How to Craft a Comprehensive Anti-Nepotism Policy

What anti-nepotism policies cover and why every civil legal aid organization needs one

Why create an anti-nepotism policy

LSC’s grantees are required to maintain conflicts of interest policies, but grantees should also craft specific policies addressing nepotism.

Legal aid organizations rely on delivering fair, impartial services, and building goodwill with their communities and funders. Nepotism at LSC grantee organizations is particularly troubling because it weakens funder, client, and public confidence in LSC-funded organizations. Creating favoritism, or the appearance of favoritism, can also decrease employee moral and ultimately undermine the mission to provide quality legal aid to people in need. It is imperative organizations proactively strategize how to handle these conflicts.

An anti-nepotism policy provides organizations with a roadmap for handling situations like whether to hire a qualified candidate who happens to be related to a staff member.

Read below to learn how one LSC grantee created such a policy.

Case Study One: The Neighborhood Legal Services of Los Angeles County

The Neighborhood Legal Services of Los Angeles County (NLSLA) drafted a new policy in 2020 based on a desire to better screen not only staff but also vendors for any potential nepotism concerns.

The California program already had a short nepotism section in their conflicts of interest policy, but leadership felt the 25-year-old section was in need of  an update. After discussing the update throughout the year, using resources from BoardSource (which is a free resource for LSC grantees) and the Society of Human Resources Management (SHRM), NLSLA’s Human Resources (HR) department drafted an outline for the new policy in August 2020.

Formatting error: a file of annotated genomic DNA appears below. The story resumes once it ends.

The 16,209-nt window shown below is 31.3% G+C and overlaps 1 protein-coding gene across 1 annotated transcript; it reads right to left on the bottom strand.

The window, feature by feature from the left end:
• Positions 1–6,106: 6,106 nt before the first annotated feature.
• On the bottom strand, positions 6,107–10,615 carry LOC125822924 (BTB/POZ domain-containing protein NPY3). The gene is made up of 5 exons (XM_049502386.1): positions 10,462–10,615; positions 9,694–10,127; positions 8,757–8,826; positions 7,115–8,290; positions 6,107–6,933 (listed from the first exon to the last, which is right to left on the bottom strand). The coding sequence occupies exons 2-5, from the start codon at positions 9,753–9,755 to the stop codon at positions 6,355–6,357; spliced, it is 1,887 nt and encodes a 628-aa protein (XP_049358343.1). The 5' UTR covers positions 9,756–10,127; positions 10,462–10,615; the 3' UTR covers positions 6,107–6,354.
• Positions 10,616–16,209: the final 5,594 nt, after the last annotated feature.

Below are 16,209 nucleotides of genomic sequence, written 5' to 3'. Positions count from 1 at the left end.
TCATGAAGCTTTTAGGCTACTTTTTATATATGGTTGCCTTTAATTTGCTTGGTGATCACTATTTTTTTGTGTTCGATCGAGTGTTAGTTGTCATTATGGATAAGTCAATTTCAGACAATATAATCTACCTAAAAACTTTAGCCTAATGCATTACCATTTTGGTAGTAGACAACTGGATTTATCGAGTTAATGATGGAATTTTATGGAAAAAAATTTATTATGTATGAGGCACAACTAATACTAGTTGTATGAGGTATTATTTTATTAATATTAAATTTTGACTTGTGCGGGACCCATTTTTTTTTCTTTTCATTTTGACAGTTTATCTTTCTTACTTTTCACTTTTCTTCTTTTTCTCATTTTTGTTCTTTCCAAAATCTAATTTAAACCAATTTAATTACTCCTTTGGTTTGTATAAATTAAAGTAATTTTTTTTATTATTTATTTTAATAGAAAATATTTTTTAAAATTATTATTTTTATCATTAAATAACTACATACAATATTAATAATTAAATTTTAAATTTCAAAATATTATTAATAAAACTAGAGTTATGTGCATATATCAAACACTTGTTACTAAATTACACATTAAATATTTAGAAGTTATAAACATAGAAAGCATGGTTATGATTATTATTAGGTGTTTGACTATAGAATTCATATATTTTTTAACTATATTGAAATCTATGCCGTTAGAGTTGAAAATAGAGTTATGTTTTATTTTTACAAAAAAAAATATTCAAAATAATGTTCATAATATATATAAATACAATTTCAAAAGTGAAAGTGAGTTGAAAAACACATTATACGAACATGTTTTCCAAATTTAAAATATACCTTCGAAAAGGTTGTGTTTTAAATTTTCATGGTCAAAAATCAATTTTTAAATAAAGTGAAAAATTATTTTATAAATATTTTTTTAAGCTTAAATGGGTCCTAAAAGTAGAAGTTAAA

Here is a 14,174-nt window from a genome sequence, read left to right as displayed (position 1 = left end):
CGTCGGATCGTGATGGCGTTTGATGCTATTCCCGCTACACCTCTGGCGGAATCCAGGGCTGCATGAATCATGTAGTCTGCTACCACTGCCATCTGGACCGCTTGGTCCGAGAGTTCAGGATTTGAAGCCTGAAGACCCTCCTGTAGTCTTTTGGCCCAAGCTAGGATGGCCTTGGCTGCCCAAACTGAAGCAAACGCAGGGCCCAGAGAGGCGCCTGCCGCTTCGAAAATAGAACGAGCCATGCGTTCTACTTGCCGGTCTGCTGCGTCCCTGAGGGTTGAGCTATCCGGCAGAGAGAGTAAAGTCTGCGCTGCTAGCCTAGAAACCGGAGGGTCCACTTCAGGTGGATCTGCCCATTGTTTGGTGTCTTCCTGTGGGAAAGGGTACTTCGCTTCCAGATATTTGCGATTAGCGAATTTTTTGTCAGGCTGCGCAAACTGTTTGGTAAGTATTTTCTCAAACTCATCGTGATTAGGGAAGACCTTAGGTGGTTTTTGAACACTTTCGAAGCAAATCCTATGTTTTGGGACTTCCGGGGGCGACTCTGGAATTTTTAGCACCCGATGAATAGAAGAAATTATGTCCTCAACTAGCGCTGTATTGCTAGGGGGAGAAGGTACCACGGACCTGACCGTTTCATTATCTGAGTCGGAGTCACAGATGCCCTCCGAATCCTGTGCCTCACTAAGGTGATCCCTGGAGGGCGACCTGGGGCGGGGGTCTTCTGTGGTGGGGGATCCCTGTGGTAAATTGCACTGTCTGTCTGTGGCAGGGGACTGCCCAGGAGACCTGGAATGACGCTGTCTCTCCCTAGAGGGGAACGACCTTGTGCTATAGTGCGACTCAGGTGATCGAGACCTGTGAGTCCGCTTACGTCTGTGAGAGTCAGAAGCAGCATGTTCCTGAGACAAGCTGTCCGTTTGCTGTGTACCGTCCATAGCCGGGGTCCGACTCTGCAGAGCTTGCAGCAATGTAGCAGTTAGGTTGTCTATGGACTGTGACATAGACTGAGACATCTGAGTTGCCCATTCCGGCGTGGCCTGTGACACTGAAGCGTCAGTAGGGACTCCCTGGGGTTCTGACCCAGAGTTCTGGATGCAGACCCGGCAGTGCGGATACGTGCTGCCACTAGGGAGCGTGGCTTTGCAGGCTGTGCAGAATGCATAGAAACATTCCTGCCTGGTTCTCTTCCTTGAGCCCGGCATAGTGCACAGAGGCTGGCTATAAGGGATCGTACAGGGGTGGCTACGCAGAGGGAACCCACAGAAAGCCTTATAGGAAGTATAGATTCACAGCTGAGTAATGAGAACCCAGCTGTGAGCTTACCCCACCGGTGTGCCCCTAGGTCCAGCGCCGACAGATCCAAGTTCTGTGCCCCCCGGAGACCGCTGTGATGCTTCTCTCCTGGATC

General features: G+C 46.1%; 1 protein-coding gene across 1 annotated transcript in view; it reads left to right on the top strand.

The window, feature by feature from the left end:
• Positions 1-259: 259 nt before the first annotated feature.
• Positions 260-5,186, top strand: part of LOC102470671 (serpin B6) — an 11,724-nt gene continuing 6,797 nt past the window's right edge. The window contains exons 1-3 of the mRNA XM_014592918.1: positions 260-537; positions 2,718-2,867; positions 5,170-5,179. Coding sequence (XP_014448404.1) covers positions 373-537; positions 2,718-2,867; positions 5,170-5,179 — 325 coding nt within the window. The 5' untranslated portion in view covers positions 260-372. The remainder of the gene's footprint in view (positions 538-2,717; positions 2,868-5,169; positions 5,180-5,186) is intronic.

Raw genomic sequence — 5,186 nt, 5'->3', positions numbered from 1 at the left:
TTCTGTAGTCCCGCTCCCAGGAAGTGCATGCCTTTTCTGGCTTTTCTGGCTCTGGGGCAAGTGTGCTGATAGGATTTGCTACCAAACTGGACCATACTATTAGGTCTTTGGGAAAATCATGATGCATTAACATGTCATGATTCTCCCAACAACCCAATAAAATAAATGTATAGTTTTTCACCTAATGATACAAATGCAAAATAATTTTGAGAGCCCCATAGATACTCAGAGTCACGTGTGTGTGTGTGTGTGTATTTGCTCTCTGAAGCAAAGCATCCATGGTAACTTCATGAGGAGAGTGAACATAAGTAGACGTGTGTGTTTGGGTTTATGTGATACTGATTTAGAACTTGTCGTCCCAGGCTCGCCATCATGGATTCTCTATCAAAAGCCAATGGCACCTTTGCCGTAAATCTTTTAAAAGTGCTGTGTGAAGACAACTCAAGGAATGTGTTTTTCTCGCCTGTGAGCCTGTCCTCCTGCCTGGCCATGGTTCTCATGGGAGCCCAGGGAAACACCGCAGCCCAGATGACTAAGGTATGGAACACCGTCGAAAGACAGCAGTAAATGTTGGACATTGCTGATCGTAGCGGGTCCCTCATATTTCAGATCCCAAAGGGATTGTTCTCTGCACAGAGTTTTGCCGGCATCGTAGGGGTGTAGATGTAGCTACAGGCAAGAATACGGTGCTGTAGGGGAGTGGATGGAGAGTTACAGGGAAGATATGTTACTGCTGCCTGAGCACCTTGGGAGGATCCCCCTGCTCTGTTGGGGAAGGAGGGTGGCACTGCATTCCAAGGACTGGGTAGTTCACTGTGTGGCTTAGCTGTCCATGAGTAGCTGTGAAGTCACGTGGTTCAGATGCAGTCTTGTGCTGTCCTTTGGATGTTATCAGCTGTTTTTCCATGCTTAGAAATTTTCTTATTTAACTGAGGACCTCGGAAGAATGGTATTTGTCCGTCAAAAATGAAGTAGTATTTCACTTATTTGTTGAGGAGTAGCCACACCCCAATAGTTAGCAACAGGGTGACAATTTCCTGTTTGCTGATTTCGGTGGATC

To read entire policy, click here


HR staff and leadership revised the document together with labor counsel. In September, the legal aid organization shared the final document with all staff for review. The new policy was distributed in November and will go into effect in January 2021.

The new policy requires employees to notify whenever a new familial relationship is discovered between employees or vendors. HR is contacted if the relationship was previously unknown or if it was newly created (by marriage, for example.)

NLSLA employs two staff who are related. Leadership previously assigned both to different departments with no oversight over each other. Now that such arrangements are enshrined in the new anti-nepotism policy, leadership said they feel this matter with their staffers is addressed and that the new policy lends credibility to the organization.

The two-page policy does not forbid relatives from being hired but prohibits family members from supervising the hiring process, supervising each other, or otherwise benefiting or disadvantaging each other. NLSLA expanded their definition of family to include domestic partners, as well as in-laws, step-children, and step-parents. 

Lessons Learned

  • NLSLA leadership said drafting the policy was difficult and time-consuming, but that working together with their HR team and labor counsel helped brainstorm more potential conflicts. Staff recommend drafting the policy for several weeks to be as comprehensive as possible
  •  Staff noted it’s useful to include guidance about romantic relationships as well as familial ones. (NLSLA’s anti-nepotism policy applies to existing relationships. The organization also has anti-harassment and discrimination policies.)
  • NLSLA leadership reviews all personnel policies annually and requires all staff to re-sign policies every January. This kind of regular review helps managers block out time for updating policies updates every year, leadership said, and ensures all staff knows about updates like new anti-nepotism language. NLSLA staff noted it was also helpful to train managers every year on these policies.

Additional Resources